Summary: In The Wire, Omar is a Robin Hood-esque individual who incessantly steals drugs and money from Avon Barksdale’s gang. In these two snippets from season 1, we first see Omar and his crew at night preparing to steal drugs/money (or “the stash”) from one of the Barksdale sites. Then the next day we see Omar and his crew try to carry out their plan. These scenes are an excellent illustration of rational choice theory, which purports that individuals are generally rational, potential criminals, who would engage in crime if they could get away with it. In other words, we have a sense of free will and weigh the pros and cons that go into committing different crimes. Rational choice theory, however, has a robust range of components. Specifically, all of us are potential criminals who 1) consider how crime is purposeful; 2) sometimes have clouded judgement about crime due to our bounded rationality; 3) make varied decisions based on the type of crime being considered; 4) have involvement decisions (initiation, habituation, and desistance) and event decisions (decisions made in the moment of a crime that should reduce the chances of being caught); 5) have separate stages of involvement (background factors, current life circumstance, and situational variables); and 6) may plan a sequence of event decisions (a crime script). Note in particular Omar’s bounded rationality—how his judgement is clouded by his despise for the “Barksdale Crew,” as Omar’s crew asks at night in the car why they need to keep hitting up the Barksdale stash houses, even though more vulnerable targets exist. Also take note of the crime script that is supposed to work out well, but doesn’t, since Omar and company are not aware of the amount of firepower present in the stash house being targeted. Note: this is an edited version of Dr. Mayeda's original post at The Cranky Sociologists.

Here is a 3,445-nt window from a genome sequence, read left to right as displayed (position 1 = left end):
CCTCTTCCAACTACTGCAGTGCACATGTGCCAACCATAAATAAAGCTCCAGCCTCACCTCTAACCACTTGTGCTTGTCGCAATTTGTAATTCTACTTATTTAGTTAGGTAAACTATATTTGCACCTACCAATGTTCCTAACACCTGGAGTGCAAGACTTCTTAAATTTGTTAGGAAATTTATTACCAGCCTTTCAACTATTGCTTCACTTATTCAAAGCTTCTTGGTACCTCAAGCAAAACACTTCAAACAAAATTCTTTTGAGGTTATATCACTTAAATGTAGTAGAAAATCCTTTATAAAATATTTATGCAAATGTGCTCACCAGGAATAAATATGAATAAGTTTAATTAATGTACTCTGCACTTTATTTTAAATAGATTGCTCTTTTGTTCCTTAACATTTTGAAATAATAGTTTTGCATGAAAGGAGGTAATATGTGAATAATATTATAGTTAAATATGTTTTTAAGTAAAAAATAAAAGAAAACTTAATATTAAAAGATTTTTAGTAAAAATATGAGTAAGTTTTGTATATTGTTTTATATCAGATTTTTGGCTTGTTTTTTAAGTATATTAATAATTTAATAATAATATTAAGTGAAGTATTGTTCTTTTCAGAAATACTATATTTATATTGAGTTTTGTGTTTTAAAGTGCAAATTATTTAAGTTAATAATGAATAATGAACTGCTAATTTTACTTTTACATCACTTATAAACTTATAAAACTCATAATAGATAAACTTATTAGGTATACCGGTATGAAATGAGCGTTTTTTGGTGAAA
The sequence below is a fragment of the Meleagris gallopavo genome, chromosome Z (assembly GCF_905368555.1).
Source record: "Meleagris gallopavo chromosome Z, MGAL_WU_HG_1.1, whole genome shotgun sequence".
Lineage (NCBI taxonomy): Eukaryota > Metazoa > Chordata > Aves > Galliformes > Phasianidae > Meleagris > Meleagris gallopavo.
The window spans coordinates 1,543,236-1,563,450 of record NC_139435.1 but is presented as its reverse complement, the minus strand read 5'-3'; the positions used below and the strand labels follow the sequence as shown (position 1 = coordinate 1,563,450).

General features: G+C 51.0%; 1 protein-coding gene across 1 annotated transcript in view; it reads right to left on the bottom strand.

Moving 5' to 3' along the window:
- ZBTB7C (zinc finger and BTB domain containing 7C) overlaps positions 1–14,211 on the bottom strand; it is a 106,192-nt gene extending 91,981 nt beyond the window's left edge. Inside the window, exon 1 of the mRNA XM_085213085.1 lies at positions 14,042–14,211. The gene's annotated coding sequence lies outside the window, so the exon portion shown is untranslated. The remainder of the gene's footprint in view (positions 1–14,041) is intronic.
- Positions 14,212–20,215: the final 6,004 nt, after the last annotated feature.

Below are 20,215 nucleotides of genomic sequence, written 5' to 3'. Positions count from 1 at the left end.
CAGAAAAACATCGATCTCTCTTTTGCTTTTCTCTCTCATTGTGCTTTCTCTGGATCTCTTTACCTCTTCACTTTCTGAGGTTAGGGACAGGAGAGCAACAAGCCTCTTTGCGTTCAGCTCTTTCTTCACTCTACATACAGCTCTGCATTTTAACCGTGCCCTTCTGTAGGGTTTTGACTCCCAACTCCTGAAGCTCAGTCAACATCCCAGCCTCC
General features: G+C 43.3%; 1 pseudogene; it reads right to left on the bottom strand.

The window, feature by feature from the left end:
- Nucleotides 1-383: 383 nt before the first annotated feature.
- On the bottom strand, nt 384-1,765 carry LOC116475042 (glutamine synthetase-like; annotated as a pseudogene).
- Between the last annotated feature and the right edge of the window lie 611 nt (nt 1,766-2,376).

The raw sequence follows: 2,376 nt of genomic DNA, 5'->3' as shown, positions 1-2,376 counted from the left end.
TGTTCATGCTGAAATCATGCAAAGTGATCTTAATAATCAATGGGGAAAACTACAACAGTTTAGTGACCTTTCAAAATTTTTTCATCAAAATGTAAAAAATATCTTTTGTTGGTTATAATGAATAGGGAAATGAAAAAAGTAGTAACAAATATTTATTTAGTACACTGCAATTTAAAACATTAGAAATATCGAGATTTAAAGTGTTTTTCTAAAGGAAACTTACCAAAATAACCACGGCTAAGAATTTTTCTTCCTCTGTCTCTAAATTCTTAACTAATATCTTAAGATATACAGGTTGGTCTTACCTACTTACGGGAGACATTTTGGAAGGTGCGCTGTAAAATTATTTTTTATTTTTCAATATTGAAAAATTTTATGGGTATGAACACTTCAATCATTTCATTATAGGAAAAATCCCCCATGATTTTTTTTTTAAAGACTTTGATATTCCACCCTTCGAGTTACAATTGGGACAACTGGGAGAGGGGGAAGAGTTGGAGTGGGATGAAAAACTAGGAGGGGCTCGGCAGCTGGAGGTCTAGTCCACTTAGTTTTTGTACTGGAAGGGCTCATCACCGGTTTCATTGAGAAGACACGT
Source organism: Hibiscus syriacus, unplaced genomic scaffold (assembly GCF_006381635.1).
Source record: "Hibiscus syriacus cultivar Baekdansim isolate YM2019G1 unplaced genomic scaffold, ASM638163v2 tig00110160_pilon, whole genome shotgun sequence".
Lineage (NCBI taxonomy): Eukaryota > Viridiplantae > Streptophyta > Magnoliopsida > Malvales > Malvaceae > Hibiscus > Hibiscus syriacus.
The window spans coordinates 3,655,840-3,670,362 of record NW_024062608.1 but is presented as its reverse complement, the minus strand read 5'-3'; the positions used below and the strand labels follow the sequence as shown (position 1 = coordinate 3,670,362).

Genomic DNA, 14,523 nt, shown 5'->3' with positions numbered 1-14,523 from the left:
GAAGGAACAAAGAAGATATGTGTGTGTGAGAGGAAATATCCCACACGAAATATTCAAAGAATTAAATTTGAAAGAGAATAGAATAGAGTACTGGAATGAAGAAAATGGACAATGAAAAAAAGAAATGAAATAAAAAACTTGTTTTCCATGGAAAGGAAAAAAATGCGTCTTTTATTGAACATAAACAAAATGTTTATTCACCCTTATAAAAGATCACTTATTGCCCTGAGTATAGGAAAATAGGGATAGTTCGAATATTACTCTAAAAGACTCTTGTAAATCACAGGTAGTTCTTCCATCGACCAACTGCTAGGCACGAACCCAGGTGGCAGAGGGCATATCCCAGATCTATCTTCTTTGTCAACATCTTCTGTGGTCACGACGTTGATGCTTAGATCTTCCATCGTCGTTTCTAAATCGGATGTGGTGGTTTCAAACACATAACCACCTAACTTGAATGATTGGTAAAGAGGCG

Submitted By: David Mayeda, PhD